For $125, plus a $7.50 convenience fee his eager guests spend to secure a ticket in advance online, expectations are high Saturday evening at Chelsea’s The McKittrick Hotel for 35-year-old Matias Letelier.
To get to The Club Car in the hotel where these ticketholders are told to go, you must walk upstairs, yet upon arrival through a velvet curtain the room has an underground feel. Inside, the dim, candlelit room casts shadows on the brick walls as a jazz pianist sitting atop a small stage transports guests to a railroad car-esque experience reminiscent of the prohibition era’s “Roaring Twenties” where one may fancy a Bourbon from a passing waiter with a cocktail tray. The host of the evening is renowned magician, Todd Robbins.
Letelier begins his night sitting at one of the nine tables fit intimately in this old-world lounge. Promising “a night of up-close and personal prestidigitation featuring the best magicians in NYC” (as The McKittrick Hotel’s web site states), this is Speakeasy Magick.
The first of the nine tables Letelier chooses to sit at is in the front of the room opposite the small stage. But by the end of the night he would have awed 100 or so guests as he and eight other magicians rotate from table to table in speed-dating style magic.
To Letelier’s right sits a couple on one of their first dates, who followed the Speakeasy Magick show that evening with a visit to Scores strip club across the street. To Letelier’s left sits a couple on their thirteenth year of being together, 10 of those married.
When Letelier speaks, his hands move fast and his Chilean inflection – a reminder of where he is from and what he dotes as a “charming accent” on his business web site – accentuates. Fluent in Spanish, English, and Portuguese, Letelier is in the process of learning French and Hebrew, a friendly nod to the 40 percent of his clients who are Jewish.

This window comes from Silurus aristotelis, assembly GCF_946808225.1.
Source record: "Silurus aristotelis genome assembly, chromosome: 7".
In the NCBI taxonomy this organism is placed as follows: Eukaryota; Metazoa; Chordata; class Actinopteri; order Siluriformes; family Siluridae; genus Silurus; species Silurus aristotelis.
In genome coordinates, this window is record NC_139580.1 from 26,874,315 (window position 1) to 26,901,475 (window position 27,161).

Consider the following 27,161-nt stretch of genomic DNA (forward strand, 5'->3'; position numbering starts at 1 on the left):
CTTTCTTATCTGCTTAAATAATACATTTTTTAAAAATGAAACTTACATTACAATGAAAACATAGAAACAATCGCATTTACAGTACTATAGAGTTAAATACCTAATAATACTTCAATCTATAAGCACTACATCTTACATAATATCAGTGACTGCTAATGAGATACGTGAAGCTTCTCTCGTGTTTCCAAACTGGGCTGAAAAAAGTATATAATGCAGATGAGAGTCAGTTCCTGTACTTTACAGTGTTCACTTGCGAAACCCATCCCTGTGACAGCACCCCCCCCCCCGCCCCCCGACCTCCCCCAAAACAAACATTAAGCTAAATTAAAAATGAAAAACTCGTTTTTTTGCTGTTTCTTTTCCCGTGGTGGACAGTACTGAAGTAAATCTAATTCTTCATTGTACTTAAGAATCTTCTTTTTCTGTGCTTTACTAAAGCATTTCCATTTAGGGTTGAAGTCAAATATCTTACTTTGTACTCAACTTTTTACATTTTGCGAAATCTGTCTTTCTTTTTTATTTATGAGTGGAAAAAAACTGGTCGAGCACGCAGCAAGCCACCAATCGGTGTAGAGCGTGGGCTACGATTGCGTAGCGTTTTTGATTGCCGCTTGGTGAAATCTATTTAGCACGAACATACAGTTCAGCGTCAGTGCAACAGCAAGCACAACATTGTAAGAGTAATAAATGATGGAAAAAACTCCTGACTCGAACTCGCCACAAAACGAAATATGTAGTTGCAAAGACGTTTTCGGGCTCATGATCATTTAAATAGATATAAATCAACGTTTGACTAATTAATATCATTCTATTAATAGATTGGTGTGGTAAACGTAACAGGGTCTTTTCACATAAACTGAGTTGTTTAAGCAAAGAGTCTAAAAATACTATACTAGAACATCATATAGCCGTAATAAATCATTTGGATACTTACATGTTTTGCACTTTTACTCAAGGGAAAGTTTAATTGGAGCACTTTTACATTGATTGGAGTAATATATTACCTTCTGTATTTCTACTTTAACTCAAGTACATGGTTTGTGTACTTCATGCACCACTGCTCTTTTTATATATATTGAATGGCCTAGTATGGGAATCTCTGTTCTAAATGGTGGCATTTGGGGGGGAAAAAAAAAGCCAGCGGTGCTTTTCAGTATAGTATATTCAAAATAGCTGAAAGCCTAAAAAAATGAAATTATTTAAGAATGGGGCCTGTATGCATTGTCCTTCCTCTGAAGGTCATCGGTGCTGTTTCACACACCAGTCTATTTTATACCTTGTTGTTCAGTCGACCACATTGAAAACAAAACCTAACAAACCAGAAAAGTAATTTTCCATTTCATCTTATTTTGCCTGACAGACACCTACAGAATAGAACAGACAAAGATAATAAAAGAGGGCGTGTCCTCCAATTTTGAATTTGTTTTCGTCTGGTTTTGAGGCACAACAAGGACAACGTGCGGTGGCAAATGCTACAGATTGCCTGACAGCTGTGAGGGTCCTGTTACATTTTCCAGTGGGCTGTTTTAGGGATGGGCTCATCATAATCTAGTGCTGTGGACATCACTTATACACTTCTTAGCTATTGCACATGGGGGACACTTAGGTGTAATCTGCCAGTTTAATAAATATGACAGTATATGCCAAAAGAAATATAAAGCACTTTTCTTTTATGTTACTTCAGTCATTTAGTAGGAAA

Back at Letelier’s table, in a room full of laughter, clapping, and exclamation against the upbeat music of the jazz piano, he says as he fingers a dice in his hands, what he calls the Speakeasy Cube, “Someone choose one of the sides.” The woman volunteer takes the cube, clasping it in her hands once she has decided on a side for Letelier to guess. The side she chooses, which Letelier closes his eyes and guesses correctly to the table’s amazement, says the word “Mentalist.”
“I call myself an illusionist, a mentalist, not a magician,” Letelier says in his carved-out office of his Manhattanville apartment. People often associate magicians with “kids party magic,” as he describes it. Although he can make his rabbit, Gafas (translated “glasses”), appear during his shows and while he used to create colored balloon animals from a couple squeaky twists and ties, Letelier today works more with adults. His company name, Fun Corporate Magic, reiterates that belief.
With corporations paying $990 to $5,000 per event, and with much larger staged productions pricing anywhere from $15,000 to $20,000, Letelier manages to scrape up enough money to make being an illusionist and a mentalist his full-time job in New York City.
Letelier has performed at birthday parties, baptism dinners, and cub scout banquets. He has performed for companies like McKinsey & Company, Capital One, KPMG, Airbnb, Pinterest, and WeWork. Businesses hire him to perform at their office holiday parties, luncheons, and happy hour fundraisers. They hire him to see a table float, to watch his assistant, Coni, disappear, or to witness an employee’s wristwatch mysteriously go missing. According to Matias, some hire him simply to ask, “Can you teach me a trick so I can get laid?”
Letelier creates the image of himself as an illusionist and as a mentalist because he believes magicians abuse the word “magic” to fool people, to create an “I win, you lose” subconscious fight between the magician and the spectator when the trick cannot be figured out.
“The spectator feels like they lost this fight with the magician and the magician is seen with some type of power and knowledge, he becomes this superpower,” Letelier says. “I don’t want people to think I have magic powers. We are common people. I just tell them it’s an invitation to explore the impossible and let it amaze us. For me, one of the things that I like to show my audience is this sensation.”